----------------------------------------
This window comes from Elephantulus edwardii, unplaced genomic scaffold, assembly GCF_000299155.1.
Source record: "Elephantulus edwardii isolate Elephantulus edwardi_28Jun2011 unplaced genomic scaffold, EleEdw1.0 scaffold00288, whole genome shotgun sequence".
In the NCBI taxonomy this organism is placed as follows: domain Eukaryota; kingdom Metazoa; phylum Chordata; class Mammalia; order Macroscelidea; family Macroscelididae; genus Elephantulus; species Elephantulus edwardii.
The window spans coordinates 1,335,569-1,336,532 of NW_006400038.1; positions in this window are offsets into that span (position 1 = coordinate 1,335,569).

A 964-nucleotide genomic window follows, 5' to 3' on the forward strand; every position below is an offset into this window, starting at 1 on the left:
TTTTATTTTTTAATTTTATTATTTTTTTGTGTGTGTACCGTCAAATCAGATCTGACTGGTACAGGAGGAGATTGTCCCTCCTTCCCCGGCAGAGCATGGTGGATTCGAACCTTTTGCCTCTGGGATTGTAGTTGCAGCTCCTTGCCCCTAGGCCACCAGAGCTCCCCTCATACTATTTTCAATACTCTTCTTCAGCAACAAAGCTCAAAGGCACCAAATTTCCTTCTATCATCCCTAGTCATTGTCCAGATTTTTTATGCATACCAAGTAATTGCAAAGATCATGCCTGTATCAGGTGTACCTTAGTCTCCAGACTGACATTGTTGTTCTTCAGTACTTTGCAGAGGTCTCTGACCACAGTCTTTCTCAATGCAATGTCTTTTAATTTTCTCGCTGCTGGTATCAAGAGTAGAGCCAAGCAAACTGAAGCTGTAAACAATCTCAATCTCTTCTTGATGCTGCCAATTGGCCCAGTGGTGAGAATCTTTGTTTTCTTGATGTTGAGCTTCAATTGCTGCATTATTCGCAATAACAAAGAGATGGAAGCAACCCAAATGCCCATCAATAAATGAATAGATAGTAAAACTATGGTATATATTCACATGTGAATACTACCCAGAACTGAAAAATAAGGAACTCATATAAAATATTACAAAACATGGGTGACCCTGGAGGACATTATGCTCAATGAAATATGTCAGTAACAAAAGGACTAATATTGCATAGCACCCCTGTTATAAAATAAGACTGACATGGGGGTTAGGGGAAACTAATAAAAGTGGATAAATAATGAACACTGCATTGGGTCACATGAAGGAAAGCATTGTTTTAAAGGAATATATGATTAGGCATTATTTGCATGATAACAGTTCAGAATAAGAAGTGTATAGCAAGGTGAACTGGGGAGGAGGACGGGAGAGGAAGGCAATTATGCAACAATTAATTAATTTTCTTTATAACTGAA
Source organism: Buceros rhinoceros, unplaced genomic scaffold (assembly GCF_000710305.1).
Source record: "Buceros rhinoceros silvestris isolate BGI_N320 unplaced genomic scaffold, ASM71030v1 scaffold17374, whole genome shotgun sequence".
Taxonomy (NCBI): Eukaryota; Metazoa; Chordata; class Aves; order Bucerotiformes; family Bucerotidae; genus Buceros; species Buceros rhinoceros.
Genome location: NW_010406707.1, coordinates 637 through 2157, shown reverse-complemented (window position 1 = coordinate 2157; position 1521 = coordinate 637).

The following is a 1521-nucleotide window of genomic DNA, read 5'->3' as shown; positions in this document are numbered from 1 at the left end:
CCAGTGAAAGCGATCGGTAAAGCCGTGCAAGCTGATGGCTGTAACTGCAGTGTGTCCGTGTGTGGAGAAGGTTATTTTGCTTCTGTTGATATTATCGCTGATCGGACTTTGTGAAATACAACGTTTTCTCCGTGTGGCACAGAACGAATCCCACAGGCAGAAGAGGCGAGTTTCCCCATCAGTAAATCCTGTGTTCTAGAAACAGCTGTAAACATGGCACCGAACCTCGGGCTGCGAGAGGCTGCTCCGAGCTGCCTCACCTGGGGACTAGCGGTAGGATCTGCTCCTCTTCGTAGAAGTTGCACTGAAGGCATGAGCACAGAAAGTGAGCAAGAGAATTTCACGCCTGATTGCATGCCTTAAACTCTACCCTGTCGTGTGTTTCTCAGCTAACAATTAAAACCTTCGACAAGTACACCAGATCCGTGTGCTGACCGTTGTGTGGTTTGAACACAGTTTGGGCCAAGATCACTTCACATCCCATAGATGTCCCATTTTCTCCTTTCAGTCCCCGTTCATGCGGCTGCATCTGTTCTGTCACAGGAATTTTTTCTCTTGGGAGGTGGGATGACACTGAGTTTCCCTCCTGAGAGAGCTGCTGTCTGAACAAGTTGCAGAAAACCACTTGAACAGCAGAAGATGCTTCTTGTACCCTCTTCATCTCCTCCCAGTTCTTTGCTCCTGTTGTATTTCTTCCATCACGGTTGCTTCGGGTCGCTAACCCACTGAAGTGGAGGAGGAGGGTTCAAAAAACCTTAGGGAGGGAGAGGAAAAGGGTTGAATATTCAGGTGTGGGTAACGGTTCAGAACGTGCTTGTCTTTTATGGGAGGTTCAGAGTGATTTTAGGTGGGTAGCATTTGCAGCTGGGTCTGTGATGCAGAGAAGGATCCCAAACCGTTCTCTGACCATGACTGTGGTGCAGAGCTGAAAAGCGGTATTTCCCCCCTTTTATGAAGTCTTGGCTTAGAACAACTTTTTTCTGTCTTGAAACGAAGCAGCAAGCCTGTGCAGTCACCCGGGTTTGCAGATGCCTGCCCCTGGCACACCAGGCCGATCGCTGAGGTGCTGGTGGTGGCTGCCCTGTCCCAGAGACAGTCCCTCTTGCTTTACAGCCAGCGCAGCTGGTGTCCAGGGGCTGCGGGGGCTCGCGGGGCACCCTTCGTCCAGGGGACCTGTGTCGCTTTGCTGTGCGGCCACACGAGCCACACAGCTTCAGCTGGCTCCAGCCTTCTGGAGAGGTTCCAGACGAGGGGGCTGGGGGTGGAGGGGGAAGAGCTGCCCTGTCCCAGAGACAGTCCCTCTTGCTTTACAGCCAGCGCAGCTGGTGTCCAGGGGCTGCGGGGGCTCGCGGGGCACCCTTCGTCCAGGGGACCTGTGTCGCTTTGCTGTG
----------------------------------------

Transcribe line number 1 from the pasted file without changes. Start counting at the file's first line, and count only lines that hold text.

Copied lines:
This window comes from Elephantulus edwardii, unplaced genomic scaffold, assembly GCF_000299155.1.